The Left and Margaret Thatcher

Frederick Cowell

Image©Gingerblokey

Margaret Thatcher’s death has resulted in many a hagiography, some national reflection and an almighty attack of political amnesia. Her pursuit of an agenda of ideological radicalism which either, saved or savaged Britain (depending on your viewpoint) created an ‘ism’ but was not done in vacuum.

Margaret Thatcher had long nursed radical ideologies but contrary to the right wing narrative of ideological triumphalism in her ascendency to power, her first election victory in May 1979 was on a very pragmatic and cautious ideological platform. The Conservative manifesto was, as the historian Andy McSmith notes, only little more radical than their 1970 manifesto and Margaret Thatcher had agreed to follow the generous recommendations of the Clegg Commission on Public Sector pay which had been set up after the winter of discontent – hardly the stuff of union smashing Tory fantasies.  Ken Clarke reflected that the election focused on bread and butter issues such as prices, inflation and the state of the national finances – many of the same concerns had encouraged the electorate five years earlier to replace Edward Heath with Harold Wilson. Nigel Lawson remembered she was preoccupied with “not frightening the electorate” and in the late 1970s she went out of her way to distance herself in public from more radical policies on spending cuts and privatisation and in office was even prepared to give in to the miners, delaying pit closures. It was two years from her election until the first full monetarist budget in 1981 and many of the largest privatisations and assaults on the unions took place later. The ideological zealotary, which she had always had, emerged openly in 1981 as the infighting on the left meant that it was unlikely that there would be any meaningful opposition to the Thatcherite agenda.  Read more of this post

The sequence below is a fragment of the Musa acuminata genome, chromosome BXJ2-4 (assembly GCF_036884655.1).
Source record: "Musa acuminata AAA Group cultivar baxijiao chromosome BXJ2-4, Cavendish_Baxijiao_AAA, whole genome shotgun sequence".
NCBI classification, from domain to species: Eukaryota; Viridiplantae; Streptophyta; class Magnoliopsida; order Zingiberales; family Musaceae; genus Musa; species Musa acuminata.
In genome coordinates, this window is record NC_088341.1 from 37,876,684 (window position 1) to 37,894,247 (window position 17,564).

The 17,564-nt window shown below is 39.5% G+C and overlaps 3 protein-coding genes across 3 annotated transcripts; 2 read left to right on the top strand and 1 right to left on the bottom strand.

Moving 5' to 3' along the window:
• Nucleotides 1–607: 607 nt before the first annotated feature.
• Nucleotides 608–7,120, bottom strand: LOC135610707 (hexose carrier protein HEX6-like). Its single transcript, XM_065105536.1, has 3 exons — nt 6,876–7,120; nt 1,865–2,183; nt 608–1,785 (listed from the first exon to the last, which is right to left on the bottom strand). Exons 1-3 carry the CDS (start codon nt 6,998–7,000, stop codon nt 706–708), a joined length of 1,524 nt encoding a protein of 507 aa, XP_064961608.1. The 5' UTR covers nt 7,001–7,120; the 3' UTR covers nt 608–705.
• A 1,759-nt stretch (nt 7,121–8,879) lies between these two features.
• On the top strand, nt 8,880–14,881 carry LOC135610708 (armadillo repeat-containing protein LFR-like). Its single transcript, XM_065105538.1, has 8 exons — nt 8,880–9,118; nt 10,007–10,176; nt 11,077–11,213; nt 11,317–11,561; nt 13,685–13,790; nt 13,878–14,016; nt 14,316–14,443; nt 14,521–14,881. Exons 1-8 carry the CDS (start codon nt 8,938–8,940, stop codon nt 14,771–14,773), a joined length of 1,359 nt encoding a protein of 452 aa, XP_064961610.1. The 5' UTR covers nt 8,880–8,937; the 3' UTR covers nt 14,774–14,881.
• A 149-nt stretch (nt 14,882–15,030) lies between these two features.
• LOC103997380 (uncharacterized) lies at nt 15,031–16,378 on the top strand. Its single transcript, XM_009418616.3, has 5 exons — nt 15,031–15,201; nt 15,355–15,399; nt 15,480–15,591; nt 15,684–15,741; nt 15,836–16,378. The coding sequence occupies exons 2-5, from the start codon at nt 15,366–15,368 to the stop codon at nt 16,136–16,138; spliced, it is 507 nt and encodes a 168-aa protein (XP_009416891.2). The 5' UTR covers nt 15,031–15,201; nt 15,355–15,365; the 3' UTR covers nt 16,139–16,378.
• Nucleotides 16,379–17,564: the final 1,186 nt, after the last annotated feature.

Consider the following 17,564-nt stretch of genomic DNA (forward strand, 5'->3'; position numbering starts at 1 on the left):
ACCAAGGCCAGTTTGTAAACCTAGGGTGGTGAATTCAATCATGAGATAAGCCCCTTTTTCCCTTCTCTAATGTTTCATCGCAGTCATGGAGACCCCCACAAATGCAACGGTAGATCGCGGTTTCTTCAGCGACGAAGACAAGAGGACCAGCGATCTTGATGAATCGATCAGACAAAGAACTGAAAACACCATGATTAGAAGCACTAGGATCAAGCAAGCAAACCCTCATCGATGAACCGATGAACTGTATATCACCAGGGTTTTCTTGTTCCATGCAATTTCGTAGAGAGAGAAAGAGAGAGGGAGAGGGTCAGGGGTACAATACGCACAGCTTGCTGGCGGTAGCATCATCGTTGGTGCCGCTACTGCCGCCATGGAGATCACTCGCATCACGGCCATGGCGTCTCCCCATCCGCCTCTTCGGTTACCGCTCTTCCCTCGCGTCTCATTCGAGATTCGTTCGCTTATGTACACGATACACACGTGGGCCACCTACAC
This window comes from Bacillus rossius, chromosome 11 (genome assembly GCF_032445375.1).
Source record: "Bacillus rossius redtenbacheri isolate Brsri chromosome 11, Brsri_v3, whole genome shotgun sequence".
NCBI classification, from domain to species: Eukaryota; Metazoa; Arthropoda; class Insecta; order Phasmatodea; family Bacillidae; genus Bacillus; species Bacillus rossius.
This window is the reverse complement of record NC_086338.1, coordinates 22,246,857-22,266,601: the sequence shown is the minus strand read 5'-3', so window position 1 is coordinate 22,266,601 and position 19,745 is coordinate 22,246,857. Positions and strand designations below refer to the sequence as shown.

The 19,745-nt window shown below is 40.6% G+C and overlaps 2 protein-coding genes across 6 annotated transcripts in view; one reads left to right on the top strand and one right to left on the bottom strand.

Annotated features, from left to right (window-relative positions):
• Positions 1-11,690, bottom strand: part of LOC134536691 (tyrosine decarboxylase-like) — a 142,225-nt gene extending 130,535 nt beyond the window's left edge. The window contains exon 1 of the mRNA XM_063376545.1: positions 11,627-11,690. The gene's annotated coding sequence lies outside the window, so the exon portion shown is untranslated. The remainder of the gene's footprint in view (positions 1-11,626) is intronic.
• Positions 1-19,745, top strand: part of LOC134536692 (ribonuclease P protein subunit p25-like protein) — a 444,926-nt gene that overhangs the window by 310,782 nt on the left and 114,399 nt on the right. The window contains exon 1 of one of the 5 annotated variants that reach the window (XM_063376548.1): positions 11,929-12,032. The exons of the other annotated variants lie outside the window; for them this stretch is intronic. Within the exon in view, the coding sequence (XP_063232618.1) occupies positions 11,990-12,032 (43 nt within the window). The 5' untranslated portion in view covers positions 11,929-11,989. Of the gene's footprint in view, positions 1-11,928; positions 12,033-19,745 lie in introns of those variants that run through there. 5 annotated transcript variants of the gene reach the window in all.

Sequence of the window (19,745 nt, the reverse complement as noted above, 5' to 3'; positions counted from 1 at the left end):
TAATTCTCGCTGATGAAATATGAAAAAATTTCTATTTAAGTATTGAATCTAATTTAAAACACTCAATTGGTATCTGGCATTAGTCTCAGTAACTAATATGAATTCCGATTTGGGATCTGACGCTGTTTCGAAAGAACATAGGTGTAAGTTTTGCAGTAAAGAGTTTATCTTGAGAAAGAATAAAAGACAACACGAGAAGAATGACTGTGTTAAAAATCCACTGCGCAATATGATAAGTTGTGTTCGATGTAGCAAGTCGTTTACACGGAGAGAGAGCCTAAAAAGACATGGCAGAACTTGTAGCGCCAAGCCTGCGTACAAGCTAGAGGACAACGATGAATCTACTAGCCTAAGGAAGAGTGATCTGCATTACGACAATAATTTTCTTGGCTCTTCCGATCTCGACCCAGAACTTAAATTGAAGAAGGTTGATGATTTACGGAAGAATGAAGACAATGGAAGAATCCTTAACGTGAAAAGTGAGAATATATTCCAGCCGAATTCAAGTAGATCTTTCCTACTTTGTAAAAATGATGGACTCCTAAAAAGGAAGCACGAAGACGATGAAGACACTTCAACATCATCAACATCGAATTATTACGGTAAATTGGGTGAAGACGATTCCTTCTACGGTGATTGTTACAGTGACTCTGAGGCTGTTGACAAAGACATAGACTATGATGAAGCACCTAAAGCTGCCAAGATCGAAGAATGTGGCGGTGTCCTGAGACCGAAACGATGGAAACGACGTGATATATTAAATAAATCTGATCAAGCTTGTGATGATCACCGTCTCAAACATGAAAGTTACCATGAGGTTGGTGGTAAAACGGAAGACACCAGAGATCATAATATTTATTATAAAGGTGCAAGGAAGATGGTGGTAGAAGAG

Would we have been rolling about in laughter if James Callaghan had won the election in 1979?

Peter D`Sena  

Image © Ingo Hoehn

Peter D’Sena wonders if Callaghan had won

the election of 1979,

would so-called alternative

comedy and its associated forms of popular

culture have had a very different

genesis, trajectory and influence.

 

“Ladies aaaand Gentlemen!”, bellows the compere. “Please give a warm welcome our headline act tonight: the one, the only, Jim Davidson!”